7 X Yoga Books I Like

I had a chat about yoga books with a friend yesterday and this old post of mine came to mind. As nothing has changed since I first published this text, here you go again, for those who did not see this the first time around.

Yoga books are nothing new. The first systematic presentation of yoga in a written form, the Yoga Sutras by Patjanhali is said to dated circa 400 CE (I am aware there is debate around this date but I am not going to dwell any deeper into it), whilst another renowned yogic scripture, the Bhagavad Gita dates an estimated 500 BCE.

There is a ton of yoga books around and it can be hard to pick just one or two. Here’s a list of some of my favourites. Some of these I read almost every day, some less so but they have all served a purpose of some sort in my yoga studies. If the list looks familiar it is because each one of the books is on the Amazon’s ”Top 15 or so Yoga books” list and many are teacher trainer reading staples. Hence expect nothing crazy original but if you are newer to yoga literature this might be helpful.

A lot of people approach yoga through the physical practise. I would however encourage any student of yoga to have a look at what lies in the roots on the asana practise. A good place to start is the Yoga Sutras of Patanjali. These are the basic teachings of yoga are described in short verses called sutras, which are organised in four padas, or chapters. As reading a direct Sanskrit translation might seem a daunting task, there are luckily many textbooks offering an approachable commentary and interpretation of the sutras in a easy-to-digest form. The textbook I have is authored by Reverend Jaganath Carrera and it is called ”Inside The Yoga Sutras.”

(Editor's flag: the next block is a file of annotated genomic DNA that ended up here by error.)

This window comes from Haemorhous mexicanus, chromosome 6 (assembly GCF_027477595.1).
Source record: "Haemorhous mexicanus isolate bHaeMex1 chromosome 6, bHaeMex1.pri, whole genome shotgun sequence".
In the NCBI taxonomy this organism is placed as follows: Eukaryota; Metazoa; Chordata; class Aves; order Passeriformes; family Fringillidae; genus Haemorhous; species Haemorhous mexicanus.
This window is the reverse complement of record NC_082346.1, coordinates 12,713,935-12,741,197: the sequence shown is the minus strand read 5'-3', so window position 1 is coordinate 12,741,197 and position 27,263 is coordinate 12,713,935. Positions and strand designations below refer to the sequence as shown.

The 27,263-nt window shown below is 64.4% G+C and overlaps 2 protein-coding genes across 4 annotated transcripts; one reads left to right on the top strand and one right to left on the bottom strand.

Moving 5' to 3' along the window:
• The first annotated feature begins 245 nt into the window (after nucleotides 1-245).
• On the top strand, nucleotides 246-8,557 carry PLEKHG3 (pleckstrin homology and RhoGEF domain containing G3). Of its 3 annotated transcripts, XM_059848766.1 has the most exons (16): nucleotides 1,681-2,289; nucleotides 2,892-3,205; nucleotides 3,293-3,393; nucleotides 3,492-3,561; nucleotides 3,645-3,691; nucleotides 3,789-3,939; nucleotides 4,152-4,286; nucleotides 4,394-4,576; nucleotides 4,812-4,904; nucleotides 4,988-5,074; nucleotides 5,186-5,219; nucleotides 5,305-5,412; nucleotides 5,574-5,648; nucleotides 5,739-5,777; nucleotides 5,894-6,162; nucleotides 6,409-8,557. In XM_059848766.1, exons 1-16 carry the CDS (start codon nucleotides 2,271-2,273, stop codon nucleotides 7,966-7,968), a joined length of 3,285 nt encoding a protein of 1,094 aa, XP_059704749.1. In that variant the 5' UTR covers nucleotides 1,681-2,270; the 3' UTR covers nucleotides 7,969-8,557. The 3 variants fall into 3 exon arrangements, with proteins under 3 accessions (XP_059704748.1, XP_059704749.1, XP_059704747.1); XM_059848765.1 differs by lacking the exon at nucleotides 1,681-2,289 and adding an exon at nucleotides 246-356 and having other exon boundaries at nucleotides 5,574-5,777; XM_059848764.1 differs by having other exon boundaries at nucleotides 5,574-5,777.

Several books combine philosophy, breathing technique and asana practise in one. A classic is B.S.K Iyengar’s ”Light on Yoga – The Definitive Guide to Yoga Practise.” The books have fantastic black and white photo illustration and the descriptions on how to get into each pose are very detailed. On a completely superficial level, the 2015 edition I have is also beautiful to look at. The only minus comes from it being a very heavy for a paperback so it is not the best travel read.

Donna Farhi’s ”Yoga Mind, Body & Spirit – A Return to Wholeness” is another very complete book. In all honestly I found this one a bit hard going. However, the illustrations and photos are very clear and I like that the use of props, such as chairs, blankets and blocks, is incorporated to offer different types of modifications. It also has very wide margins for your own notes which is a plus.

My favourite book on this list is probably T.K.V. Desikachar’s ”The Heart of Yoga – Developing a Personal Practise.” Written in a conversational manner (in fact, part of the book is in an interview Q & A format) the book is a practical approach to various elements of yoga: Asanas, breathing and meditation. It also has a chapter on the Yoga Sutra’s with Desikachar’s own translations and comments.

There are of course plenty of books focusing solely on the anatomy side of yoga. Leslie Kaminoff & Amy Matthews’ ”Yoga Anatomy” (I have the second revised edition) is the one of the most recommended ones. In every page it offers a clear illustration of inside the asana (see the photo to get an idea), a classification, actions for joints and muscles, a word about the respiratory mechanism applicable to that pose and additional notes. A perfect go-to book when you want to check how your body works in a given asana, I use this book several times a week.

I also have two books of Dr. Ray Long, ”The Key Muscles of Yoga” and ”The Key Poses of Yoga.” I must admit that I first got excited by these books due to the big illustrations that take up most of the pages. Anatomy can be difficult and the pictures make it more approachable! I find these books (unlike the ones listed before) are also usable during actual practise due to simple layout.

What are the yoga related books you have read and would recommend?

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